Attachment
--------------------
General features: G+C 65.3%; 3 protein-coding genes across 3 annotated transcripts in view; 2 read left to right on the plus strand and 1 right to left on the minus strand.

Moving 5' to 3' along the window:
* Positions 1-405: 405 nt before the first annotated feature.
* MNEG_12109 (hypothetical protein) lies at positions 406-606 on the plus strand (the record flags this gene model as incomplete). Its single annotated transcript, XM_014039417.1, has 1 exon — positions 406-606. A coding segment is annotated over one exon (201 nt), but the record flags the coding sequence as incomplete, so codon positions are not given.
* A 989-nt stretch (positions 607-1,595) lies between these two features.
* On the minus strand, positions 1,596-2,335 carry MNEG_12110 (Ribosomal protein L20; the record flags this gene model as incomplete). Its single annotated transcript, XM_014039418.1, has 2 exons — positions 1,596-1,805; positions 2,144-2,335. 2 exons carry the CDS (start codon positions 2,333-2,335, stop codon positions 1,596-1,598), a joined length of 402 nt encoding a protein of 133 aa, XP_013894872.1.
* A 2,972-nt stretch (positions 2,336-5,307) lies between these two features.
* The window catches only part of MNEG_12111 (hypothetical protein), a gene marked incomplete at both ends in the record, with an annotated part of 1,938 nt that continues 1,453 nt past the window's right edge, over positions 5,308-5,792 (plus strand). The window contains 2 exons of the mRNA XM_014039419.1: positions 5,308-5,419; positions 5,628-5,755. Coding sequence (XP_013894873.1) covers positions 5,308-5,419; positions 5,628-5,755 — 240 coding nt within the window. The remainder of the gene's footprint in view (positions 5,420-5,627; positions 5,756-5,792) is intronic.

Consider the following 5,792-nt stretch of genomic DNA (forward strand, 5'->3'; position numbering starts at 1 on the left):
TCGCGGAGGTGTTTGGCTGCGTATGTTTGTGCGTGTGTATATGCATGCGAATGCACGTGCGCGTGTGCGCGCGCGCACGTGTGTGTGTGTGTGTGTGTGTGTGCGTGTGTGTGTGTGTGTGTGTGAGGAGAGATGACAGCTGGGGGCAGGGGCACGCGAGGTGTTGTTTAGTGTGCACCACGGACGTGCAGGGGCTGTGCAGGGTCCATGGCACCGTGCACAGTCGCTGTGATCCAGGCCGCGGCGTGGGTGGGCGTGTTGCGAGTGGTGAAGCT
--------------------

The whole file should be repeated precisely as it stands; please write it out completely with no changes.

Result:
General features: G+C 65.3%; 3 protein-coding genes across 3 annotated transcripts in view; 2 read left to right on the plus strand and 1 right to left on the minus strand.

Moving 5' to 3' along the window:
* Positions 1-405: 405 nt before the first annotated feature.
* MNEG_12109 (hypothetical protein) lies at positions 406-606 on the plus strand (the record flags this gene model as incomplete). Its single annotated transcript, XM_014039417.1, has 1 exon — positions 406-606. A coding segment is annotated over one exon (201 nt), but the record flags the coding sequence as incomplete, so codon positions are not given.
* A 989-nt stretch (positions 607-1,595) lies between these two features.
* On the minus strand, positions 1,596-2,335 carry MNEG_12110 (Ribosomal protein L20; the record flags this gene model as incomplete). Its single annotated transcript, XM_014039418.1, has 2 exons — positions 1,596-1,805; positions 2,144-2,335. 2 exons carry the CDS (start codon positions 2,333-2,335, stop codon positions 1,596-1,598), a joined length of 402 nt encoding a protein of 133 aa, XP_013894872.1.
* A 2,972-nt stretch (positions 2,336-5,307) lies between these two features.
* The window catches only part of MNEG_12111 (hypothetical protein), a gene marked incomplete at both ends in the record, with an annotated part of 1,938 nt that continues 1,453 nt past the window's right edge, over positions 5,308-5,792 (plus strand). The window contains 2 exons of the mRNA XM_014039419.1: positions 5,308-5,419; positions 5,628-5,755. Coding sequence (XP_013894873.1) covers positions 5,308-5,419; positions 5,628-5,755 — 240 coding nt within the window. The remainder of the gene's footprint in view (positions 5,420-5,627; positions 5,756-5,792) is intronic.

Consider the following 5,792-nt stretch of genomic DNA (forward strand, 5'->3'; position numbering starts at 1 on the left):
TCGCGGAGGTGTTTGGCTGCGTATGTTTGTGCGTGTGTATATGCATGCGAATGCACGTGCGCGTGTGCGCGCGCGCACGTGTGTGTGTGTGTGTGTGTGTGTGCGTGTGTGTGTGTGTGTGTGTGAGGAGAGATGACAGCTGGGGGCAGGGGCACGCGAGGTGTTGTTTAGTGTGCACCACGGACGTGCAGGGGCTGTGCAGGGTCCATGGCACCGTGCACAGTCGCTGTGATCCAGGCCGCGGCGTGGGTGGGCGTGTTGCGAGTGGTGAAGCT